5S is a prerequisite for most other Lean tools. Well-implemented, 5S can open up entry points into flow and pull, equipment reliability, standardized work, and value analysis. 5S is a process and method for creating and maintaining an organized, clean, and high performance workplace. It enables anyone to distinguish between normal and abnormal conditions at a glance. 5S can be the foundation for continuous improvement, zero defects, cost reductions and a more productive work space. The 5S methodology is a systematic way to improve the workplace, processes and products through employee involvement.
The five S’s basically stand for seiri, seiton, seiso, seiketsu and shitsuke. Have I lost you? I hope not. Let’s briefly go over these five terms in English for better understanding.
1. Sorting: The first “S” stands for sorting, this essentially means to get rid of unnecessary items or tools and to prioritize the items that are used so they can be stored more efficiently and within accessible areas.
2. Straightening: The second “S” is for straightening or setting things in order. The main objective here is to organize the workspace to be most efficient and productive by locating tools and equipment most often used in easy to access areas. Not only does this better utilize the space within the work area, but it also helps to save time that may be lost in trying to locate specific items or tools.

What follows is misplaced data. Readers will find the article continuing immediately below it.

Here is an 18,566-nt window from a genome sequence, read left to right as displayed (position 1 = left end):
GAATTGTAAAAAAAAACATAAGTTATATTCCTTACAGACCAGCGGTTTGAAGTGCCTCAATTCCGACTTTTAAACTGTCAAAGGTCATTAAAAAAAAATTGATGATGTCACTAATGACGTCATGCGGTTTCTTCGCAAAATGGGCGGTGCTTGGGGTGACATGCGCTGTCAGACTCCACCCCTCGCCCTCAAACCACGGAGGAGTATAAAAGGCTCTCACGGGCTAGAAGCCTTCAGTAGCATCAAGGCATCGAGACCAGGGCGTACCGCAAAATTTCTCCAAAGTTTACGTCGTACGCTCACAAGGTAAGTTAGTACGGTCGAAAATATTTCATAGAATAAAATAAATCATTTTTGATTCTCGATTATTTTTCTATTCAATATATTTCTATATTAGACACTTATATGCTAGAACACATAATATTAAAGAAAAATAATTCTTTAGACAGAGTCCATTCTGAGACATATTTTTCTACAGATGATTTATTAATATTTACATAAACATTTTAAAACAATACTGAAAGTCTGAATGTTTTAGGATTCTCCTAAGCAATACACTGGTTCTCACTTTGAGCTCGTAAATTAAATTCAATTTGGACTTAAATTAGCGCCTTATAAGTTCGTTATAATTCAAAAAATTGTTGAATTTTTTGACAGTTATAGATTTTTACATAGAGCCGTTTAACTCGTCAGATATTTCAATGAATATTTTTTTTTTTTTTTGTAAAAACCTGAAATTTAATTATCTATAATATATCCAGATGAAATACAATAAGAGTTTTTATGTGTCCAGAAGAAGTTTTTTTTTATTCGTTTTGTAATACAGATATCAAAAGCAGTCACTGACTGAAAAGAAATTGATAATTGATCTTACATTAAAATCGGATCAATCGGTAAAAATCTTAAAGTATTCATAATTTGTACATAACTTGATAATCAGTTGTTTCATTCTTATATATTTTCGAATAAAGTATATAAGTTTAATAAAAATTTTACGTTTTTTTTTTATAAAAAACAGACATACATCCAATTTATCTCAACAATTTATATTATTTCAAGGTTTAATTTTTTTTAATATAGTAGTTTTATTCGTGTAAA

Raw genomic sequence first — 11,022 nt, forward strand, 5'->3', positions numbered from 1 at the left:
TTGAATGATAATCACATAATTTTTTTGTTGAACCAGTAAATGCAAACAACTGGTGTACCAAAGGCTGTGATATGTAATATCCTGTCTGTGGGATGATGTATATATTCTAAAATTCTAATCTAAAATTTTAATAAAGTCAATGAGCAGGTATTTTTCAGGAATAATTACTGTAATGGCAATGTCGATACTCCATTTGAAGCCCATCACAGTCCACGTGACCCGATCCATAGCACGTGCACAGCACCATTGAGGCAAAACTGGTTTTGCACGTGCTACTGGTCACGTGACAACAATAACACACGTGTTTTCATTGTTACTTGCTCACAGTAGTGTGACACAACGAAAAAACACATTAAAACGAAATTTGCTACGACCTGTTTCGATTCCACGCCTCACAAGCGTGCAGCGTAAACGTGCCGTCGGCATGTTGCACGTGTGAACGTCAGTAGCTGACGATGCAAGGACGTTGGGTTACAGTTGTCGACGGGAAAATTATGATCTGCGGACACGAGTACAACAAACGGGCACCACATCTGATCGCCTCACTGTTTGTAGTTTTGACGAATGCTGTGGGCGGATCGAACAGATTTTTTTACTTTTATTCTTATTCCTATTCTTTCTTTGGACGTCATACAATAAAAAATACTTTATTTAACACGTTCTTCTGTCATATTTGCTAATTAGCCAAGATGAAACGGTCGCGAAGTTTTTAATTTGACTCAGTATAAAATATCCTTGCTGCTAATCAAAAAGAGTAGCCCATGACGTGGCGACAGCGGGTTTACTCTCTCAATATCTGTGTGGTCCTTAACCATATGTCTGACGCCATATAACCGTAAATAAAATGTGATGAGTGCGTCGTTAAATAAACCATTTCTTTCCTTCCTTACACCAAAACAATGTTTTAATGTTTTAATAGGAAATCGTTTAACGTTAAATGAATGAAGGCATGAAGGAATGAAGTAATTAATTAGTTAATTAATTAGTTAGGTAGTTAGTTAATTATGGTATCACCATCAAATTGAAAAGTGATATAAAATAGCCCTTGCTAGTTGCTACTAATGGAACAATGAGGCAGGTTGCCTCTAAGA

3. Shine or Sweeping: The third “S” focuses on cleanliness. Having a clean and tidy workplace encourages others to also keep the area clean and helps contribute to a more productive and effective work environment.
4. Standardizing: The forth “S” helps with standardization, the goal with this strategy is to keep workstations that do the same jobs more uniformly organized. For example, if an employee does a particular job and there are multiple work stations doing that same job, the employee should be able to move effortlessly from workstation to workstation since they all function in the same manner.
5. Sustain: The fifth “S” is for sustaining the practice. This step basically includes the monitoring and sustaining of the four previously mentioned 5S tactics. The focus should be to move forward with the 5S methodology and not fall back into old ways and habits that are potentially not as beneficial and effective for the organization.
Insite Solutions recently created a game to help people learn Lean and 5S principles. The seen is a factory setting where you need to drive a fork truck to pick up certain loads. As you can see from below it is very difficult with the disorganized work space. You are timed for which you earn points for completed loads and loose points for hitting objects.
In the next step of the game you go through the factory and red tag items that aren't needed or don't have a home. This makes the area less crowded.
Finally, you create walk ways, add visuals for ease of communication, and create storage locations by grid. This makes moving through the factory very easy and quick. Picking the orders are simple because everything is easy to find.
I think this game illustrates a wonderful real world example. Frankly, one the that I see on a daily basis. This is a great learning tool for anyone in manufacturing and of course if is fun, too.